People do vote with the party. Or at least enough people do to establish broken democracies.
What they're doing is using data mining to locate biometric readings that aren't frequently followed by a negative health event.
Obviously those metrics will vary a bit on gender, age, and other "healthy" factors that nonetheless influence health.
Not to worry, spam ads aren't going anywhere. We just get targeted and spammed. Isn't the 21st century wonderful?
Roll eyes and move on. I'm sorry you don't know how nuclear power plants work, nor how solar flares cause damage, but get with the program, son.
Critical electrical components in nuclear power plants are more than sufficiently shielded from electrical spikes, and EMPs don't cause magical explosions. Nor, if a melt down were somehow to occur, an explosion an expected outcome.
The question becomes: how many people would die unnecessarily before we could recover, and how much of our annual GDP would it cost to perform the recovery?
Someone in the US energy department, at the very least, almost certainly has rough estimates of those questions, don't you think?
And, when, as is the case in North Carolina, those scumbags have gerrymandered both parties into "safe" districts, with the party most responsible having over 50% of the state as such?
Protest at the capital where they arrest hundreds of people on trumped up charges? Become a violent revolutionary over a tiny infrastructure debate?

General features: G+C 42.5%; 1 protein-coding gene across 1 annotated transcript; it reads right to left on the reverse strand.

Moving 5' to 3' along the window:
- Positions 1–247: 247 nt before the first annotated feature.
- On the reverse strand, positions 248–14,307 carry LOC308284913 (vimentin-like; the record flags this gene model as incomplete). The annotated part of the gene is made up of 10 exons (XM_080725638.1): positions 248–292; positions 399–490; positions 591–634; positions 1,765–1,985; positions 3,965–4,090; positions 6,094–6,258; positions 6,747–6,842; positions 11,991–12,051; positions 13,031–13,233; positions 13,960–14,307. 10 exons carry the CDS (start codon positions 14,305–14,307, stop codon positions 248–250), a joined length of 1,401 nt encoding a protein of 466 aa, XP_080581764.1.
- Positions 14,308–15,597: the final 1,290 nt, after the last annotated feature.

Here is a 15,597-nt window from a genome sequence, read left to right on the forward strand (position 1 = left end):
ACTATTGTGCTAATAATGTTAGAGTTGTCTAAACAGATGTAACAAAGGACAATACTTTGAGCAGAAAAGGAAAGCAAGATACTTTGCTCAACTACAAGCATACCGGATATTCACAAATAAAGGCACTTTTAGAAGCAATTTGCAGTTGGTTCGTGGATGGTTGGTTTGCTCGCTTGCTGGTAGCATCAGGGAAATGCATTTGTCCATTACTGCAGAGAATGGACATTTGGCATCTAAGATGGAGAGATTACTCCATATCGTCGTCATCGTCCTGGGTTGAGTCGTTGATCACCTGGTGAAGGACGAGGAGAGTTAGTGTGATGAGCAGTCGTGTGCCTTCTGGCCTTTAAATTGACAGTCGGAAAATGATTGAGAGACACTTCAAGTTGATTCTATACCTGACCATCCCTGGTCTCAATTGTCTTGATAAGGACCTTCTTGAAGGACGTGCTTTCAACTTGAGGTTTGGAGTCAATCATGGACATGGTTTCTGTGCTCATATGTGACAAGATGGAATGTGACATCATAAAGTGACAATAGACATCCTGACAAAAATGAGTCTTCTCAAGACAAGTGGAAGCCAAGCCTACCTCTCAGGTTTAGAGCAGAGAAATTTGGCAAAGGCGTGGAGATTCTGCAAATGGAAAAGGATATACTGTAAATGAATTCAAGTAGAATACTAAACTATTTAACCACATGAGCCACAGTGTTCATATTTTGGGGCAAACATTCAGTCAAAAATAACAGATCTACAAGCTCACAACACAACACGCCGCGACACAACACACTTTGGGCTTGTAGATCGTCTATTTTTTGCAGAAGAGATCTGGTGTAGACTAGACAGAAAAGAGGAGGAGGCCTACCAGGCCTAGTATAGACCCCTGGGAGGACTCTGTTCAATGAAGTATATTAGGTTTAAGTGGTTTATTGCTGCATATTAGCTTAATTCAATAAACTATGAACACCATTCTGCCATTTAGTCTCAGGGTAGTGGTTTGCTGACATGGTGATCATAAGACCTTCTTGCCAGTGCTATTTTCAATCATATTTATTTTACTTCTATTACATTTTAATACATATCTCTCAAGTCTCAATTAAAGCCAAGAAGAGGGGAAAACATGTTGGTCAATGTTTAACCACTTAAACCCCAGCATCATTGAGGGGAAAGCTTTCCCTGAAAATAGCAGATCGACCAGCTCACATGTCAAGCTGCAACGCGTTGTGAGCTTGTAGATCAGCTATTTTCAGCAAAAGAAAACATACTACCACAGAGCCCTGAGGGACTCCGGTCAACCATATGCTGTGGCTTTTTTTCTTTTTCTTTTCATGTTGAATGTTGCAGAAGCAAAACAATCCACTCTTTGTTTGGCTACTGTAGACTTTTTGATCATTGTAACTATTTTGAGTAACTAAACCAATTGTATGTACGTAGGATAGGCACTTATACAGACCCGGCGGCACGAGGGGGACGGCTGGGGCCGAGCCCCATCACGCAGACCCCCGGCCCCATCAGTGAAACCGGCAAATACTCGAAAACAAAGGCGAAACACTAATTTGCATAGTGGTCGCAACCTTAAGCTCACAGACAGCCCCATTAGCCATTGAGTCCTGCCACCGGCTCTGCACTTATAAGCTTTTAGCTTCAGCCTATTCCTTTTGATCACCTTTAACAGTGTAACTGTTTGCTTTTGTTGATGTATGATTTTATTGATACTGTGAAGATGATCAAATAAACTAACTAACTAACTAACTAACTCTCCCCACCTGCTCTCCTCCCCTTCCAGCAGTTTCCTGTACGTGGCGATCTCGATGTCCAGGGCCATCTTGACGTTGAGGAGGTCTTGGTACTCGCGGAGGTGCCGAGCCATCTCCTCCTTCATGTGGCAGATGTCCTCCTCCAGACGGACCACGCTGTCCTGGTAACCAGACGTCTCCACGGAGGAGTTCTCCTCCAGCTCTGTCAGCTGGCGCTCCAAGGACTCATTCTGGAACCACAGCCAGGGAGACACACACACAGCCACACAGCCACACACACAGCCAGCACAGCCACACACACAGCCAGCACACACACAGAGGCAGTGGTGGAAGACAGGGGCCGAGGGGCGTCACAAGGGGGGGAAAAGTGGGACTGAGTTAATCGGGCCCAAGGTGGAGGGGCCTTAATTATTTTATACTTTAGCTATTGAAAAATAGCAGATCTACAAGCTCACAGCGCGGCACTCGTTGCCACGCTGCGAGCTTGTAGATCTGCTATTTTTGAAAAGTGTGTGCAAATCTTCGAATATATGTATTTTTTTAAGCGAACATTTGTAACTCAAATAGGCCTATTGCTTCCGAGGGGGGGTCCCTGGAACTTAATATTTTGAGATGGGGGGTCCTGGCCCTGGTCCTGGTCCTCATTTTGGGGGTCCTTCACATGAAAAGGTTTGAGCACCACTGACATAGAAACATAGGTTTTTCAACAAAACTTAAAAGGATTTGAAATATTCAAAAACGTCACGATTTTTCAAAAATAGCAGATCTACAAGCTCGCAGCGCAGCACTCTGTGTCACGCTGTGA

Yeah, way to go Kimberly, you got petty revenge on people paying your employer, costing your company a small fortune in payoffs, and still likely losing them dozens of long-term customers, and almost certainly getting fired.
Good job, Kimberly!
I learned in school that almost 50% of software projects fail to deliver at all.
It's a little more complicated than that.
They have big all-in-one installer
A great many are run through dosbox, but others are old win95 games or whatever.
We're talking about a month-long project for a couple developers to convert the low hanging fruit that have an easy deployment target like that. And working out details with more modern indie game studios that natively target linux.
That T includes the vast majority of degrees given out at community colleges.
I'm kinda surprised you chose C# as:
A. Radically different from java
B. "Fine for small projects"
I code for work in C#, and for fun in either python or whatever is topical to the project.
I used to code for work in python, and for fun in C#, and before that any mixture of java, C, assembly, and scripty-fu-fu suited my professors.
No, just a personal impression how much my work computer sucks these days.
Everything persisted, including page file, going through a virtual drive that has a cryptographic algorithm applied both directions is slow as hell.
Well, I'm sure it cost at least a little more than doing just what they were contracted to do. It's just that we haven't gotten to the point of taking space launches for granted yet.
When we do, some middle manager will whine endlessly about this sort of experimentation.
You've got a mistake here.
Polygraphs aren't "baseless pseudoscience"
They're "Extremely unreliable devices based on a mixture of pseudoscientific assumptions and real biometrics". And the CIA isn't a court of law. They're aren't interested in finding the truth beyond a reasonable doubt. They're interested in pressuring you to tell them everything you can.